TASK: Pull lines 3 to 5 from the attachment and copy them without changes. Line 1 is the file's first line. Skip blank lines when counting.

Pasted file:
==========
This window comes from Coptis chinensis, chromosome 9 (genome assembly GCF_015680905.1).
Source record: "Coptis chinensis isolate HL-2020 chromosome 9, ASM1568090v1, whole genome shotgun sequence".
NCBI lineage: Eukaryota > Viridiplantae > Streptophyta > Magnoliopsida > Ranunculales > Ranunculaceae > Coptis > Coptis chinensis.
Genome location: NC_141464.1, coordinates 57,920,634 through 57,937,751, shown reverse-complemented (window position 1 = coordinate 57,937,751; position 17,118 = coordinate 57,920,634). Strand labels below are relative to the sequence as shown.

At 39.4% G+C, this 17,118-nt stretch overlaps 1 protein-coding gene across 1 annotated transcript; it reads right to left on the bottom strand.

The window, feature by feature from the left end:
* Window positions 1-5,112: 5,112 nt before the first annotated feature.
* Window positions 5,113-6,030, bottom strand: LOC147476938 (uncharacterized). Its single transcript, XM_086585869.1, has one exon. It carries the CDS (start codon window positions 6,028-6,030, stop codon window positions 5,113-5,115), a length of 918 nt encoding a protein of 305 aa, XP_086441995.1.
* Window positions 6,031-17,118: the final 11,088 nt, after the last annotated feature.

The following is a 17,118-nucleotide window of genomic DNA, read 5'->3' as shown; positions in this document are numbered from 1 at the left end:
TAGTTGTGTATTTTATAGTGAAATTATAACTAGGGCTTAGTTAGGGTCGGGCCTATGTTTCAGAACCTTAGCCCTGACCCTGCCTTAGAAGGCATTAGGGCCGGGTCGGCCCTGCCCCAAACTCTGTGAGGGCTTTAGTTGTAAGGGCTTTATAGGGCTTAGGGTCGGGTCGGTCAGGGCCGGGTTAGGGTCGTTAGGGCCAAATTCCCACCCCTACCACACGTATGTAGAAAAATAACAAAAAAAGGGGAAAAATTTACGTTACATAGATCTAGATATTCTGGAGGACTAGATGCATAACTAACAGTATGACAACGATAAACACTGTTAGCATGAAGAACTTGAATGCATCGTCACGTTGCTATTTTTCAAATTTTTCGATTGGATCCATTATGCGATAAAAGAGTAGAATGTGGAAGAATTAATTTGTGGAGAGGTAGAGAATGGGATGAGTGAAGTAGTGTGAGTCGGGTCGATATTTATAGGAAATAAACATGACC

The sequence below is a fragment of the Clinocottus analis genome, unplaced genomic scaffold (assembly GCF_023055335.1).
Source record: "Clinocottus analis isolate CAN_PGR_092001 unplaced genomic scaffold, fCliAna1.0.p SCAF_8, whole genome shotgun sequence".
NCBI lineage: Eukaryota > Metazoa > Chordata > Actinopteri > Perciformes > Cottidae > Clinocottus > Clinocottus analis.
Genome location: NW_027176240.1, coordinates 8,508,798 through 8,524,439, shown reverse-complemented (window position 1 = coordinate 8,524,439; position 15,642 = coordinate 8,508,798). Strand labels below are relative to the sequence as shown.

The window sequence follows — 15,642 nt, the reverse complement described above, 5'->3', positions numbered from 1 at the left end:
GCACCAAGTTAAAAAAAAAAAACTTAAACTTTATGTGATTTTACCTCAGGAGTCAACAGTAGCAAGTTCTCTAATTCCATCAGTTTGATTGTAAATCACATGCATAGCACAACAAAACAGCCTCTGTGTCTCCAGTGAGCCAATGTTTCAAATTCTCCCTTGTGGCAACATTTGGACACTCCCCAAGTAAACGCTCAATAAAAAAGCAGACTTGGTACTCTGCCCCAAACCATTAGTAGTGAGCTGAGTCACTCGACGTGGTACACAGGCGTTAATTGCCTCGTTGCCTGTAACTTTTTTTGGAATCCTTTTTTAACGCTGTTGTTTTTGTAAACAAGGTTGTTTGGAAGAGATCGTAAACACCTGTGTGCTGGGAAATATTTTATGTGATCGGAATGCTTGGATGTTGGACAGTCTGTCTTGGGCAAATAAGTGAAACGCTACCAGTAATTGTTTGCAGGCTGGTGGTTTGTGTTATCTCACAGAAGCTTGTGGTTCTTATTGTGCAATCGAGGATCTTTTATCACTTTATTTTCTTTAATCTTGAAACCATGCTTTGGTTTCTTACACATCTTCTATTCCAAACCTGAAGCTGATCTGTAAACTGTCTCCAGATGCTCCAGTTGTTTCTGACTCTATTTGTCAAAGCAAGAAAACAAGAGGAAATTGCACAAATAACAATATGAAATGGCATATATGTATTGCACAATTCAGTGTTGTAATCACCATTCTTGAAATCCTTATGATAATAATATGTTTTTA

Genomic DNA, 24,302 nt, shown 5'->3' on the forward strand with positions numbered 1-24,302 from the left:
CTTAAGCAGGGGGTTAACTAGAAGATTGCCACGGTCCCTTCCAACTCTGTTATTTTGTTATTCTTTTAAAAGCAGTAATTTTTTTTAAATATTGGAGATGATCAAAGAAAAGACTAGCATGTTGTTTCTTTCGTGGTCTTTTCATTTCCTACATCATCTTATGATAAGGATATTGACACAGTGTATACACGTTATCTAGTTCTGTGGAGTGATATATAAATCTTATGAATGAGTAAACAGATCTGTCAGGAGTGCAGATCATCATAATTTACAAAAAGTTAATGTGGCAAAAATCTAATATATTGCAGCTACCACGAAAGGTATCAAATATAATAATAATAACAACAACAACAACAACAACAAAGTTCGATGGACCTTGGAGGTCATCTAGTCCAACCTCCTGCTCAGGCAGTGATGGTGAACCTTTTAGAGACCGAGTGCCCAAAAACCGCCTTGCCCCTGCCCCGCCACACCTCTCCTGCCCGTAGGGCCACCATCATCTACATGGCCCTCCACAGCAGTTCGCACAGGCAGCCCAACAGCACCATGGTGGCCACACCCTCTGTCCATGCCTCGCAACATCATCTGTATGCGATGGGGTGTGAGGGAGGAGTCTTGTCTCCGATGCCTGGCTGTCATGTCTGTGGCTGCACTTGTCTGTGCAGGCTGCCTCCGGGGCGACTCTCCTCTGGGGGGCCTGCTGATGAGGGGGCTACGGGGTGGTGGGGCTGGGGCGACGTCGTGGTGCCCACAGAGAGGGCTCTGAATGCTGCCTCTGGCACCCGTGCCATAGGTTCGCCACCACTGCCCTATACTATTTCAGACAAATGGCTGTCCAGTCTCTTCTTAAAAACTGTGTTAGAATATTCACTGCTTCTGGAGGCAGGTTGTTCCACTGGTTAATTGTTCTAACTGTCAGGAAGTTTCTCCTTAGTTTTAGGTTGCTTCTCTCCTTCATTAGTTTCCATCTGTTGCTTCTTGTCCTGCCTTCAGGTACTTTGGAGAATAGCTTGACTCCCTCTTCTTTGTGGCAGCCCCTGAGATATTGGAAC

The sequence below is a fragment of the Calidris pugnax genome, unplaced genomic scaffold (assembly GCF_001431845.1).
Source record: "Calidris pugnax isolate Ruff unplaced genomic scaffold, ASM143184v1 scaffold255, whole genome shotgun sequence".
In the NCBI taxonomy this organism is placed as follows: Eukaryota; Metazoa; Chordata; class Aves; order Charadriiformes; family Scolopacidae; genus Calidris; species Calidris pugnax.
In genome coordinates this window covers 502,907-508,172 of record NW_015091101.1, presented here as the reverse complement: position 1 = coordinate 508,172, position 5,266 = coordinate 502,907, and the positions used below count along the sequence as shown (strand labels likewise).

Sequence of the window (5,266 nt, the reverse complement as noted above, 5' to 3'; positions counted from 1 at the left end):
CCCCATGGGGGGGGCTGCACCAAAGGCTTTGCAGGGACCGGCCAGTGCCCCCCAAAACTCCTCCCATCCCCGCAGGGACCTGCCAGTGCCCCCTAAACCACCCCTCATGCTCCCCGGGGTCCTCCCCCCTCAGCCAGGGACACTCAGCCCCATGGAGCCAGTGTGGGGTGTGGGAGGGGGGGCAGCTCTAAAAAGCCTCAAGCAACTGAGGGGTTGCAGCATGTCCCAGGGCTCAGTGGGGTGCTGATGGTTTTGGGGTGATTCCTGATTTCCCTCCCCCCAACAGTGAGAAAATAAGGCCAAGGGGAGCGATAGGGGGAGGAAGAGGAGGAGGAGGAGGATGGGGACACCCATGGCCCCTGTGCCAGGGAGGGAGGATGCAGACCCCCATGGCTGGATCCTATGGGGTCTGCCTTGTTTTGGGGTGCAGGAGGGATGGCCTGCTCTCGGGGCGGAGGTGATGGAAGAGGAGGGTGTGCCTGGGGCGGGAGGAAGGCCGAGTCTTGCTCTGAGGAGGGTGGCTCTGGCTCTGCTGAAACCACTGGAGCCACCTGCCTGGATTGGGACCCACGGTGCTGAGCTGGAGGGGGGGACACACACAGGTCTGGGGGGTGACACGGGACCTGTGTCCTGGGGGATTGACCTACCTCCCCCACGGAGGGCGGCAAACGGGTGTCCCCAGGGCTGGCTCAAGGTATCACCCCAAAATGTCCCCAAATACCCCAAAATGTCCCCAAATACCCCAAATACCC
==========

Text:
NCBI lineage: Eukaryota > Viridiplantae > Streptophyta > Magnoliopsida > Ranunculales > Ranunculaceae > Coptis > Coptis chinensis.
Genome location: NC_141464.1, coordinates 57,920,634 through 57,937,751, shown reverse-complemented (window position 1 = coordinate 57,937,751; position 17,118 = coordinate 57,920,634). Strand labels below are relative to the sequence as shown.

At 39.4% G+C, this 17,118-nt stretch overlaps 1 protein-coding gene across 1 annotated transcript; it reads right to left on the bottom strand.